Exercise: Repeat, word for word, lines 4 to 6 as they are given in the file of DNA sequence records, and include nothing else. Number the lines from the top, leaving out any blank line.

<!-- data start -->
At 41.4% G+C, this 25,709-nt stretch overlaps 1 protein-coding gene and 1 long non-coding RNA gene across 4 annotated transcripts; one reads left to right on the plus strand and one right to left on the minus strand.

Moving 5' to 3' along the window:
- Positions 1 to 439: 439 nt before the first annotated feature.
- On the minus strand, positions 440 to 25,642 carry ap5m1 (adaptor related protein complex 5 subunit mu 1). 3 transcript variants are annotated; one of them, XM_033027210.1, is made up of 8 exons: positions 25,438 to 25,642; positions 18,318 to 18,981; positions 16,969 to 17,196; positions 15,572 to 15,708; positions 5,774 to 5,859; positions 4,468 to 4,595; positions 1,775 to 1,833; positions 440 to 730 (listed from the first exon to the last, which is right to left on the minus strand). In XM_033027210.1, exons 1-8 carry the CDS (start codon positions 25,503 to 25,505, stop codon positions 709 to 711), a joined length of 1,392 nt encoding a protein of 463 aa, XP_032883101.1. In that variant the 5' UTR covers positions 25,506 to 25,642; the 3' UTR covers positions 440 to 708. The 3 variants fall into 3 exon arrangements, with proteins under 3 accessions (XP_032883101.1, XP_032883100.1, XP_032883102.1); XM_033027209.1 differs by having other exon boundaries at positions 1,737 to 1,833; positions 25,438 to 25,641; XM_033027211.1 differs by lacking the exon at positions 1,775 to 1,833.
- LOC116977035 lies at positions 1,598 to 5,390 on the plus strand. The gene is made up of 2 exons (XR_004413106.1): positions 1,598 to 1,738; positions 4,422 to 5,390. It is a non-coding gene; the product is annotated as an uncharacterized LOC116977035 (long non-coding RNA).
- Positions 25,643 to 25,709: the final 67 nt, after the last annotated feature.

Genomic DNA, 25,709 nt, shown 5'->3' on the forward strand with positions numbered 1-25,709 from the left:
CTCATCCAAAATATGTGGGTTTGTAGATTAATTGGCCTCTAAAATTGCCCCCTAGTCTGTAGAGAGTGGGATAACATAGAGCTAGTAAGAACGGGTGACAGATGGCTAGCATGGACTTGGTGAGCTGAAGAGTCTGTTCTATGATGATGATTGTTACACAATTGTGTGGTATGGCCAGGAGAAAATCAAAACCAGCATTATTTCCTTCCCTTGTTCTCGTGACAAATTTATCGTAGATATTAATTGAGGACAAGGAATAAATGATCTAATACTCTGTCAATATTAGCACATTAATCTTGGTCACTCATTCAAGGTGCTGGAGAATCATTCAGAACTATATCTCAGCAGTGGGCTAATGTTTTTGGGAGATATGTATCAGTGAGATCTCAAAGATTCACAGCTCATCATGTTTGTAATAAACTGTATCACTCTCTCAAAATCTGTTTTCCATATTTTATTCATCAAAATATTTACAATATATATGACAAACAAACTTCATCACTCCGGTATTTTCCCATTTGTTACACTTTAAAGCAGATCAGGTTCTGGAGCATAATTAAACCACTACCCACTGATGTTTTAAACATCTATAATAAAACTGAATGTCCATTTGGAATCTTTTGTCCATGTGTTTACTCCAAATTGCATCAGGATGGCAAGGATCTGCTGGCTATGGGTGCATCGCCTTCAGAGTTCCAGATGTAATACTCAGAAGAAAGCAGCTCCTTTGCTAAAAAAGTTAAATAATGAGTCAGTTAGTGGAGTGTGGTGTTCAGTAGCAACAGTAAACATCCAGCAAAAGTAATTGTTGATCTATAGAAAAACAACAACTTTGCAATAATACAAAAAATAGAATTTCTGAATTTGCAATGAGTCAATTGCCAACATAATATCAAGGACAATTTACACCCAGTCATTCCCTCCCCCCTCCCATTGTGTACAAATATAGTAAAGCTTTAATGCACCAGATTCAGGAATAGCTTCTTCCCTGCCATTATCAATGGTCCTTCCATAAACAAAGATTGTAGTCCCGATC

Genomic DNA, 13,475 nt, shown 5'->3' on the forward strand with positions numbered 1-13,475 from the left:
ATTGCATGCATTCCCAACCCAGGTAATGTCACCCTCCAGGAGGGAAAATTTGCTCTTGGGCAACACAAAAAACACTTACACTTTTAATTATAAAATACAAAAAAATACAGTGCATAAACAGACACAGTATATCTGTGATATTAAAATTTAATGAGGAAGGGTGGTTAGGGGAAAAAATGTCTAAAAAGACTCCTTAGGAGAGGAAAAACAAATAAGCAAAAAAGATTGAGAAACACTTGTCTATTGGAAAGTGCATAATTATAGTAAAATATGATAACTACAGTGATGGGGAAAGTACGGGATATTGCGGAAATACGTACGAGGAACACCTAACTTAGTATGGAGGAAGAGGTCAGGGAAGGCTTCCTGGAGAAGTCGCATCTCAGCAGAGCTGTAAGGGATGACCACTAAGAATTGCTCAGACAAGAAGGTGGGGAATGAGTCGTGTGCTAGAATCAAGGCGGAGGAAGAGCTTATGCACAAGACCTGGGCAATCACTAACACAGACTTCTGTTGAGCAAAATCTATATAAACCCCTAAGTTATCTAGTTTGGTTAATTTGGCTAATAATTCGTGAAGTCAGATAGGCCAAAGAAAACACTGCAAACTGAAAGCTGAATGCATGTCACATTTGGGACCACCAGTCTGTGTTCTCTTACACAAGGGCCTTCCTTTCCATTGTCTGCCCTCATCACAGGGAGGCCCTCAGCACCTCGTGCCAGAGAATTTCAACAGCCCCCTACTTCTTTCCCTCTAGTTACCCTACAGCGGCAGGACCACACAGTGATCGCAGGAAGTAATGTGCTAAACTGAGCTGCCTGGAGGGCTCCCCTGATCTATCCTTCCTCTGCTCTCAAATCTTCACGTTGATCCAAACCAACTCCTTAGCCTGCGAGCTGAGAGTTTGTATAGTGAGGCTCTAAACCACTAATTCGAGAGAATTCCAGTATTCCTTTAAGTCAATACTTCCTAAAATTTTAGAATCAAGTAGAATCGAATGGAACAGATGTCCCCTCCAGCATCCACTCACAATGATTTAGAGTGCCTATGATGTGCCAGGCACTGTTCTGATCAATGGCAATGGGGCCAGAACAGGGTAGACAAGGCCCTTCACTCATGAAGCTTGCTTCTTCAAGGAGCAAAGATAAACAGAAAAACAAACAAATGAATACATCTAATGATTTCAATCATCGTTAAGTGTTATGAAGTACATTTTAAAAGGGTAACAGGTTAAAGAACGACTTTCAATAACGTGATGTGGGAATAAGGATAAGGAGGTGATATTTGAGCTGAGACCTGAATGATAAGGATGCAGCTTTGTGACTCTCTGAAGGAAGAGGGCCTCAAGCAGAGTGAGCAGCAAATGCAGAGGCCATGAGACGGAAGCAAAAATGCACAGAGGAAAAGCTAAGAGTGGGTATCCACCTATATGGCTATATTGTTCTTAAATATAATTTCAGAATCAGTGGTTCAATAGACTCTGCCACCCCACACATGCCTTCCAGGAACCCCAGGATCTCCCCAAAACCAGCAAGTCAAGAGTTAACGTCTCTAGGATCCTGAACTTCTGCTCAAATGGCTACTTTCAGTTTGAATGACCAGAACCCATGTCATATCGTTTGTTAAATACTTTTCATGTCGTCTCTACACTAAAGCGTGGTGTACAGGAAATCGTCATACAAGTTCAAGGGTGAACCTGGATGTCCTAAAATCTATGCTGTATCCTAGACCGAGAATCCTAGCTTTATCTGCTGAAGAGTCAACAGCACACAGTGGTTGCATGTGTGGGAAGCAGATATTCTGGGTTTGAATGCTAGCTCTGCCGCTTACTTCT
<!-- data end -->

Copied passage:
- On the minus strand, positions 440 to 25,642 carry ap5m1 (adaptor related protein complex 5 subunit mu 1). 3 transcript variants are annotated; one of them, XM_033027210.1, is made up of 8 exons: positions 25,438 to 25,642; positions 18,318 to 18,981; positions 16,969 to 17,196; positions 15,572 to 15,708; positions 5,774 to 5,859; positions 4,468 to 4,595; positions 1,775 to 1,833; positions 440 to 730 (listed from the first exon to the last, which is right to left on the minus strand). In XM_033027210.1, exons 1-8 carry the CDS (start codon positions 25,503 to 25,505, stop codon positions 709 to 711), a joined length of 1,392 nt encoding a protein of 463 aa, XP_032883101.1. In that variant the 5' UTR covers positions 25,506 to 25,642; the 3' UTR covers positions 440 to 708. The 3 variants fall into 3 exon arrangements, with proteins under 3 accessions (XP_032883101.1, XP_032883100.1, XP_032883102.1); XM_033027209.1 differs by having other exon boundaries at positions 1,737 to 1,833; positions 25,438 to 25,641; XM_033027211.1 differs by lacking the exon at positions 1,775 to 1,833.
- LOC116977035 lies at positions 1,598 to 5,390 on the plus strand. The gene is made up of 2 exons (XR_004413106.1): positions 1,598 to 1,738; positions 4,422 to 5,390. It is a non-coding gene; the product is annotated as an uncharacterized LOC116977035 (long non-coding RNA).
- Positions 25,643 to 25,709: the final 67 nt, after the last annotated feature.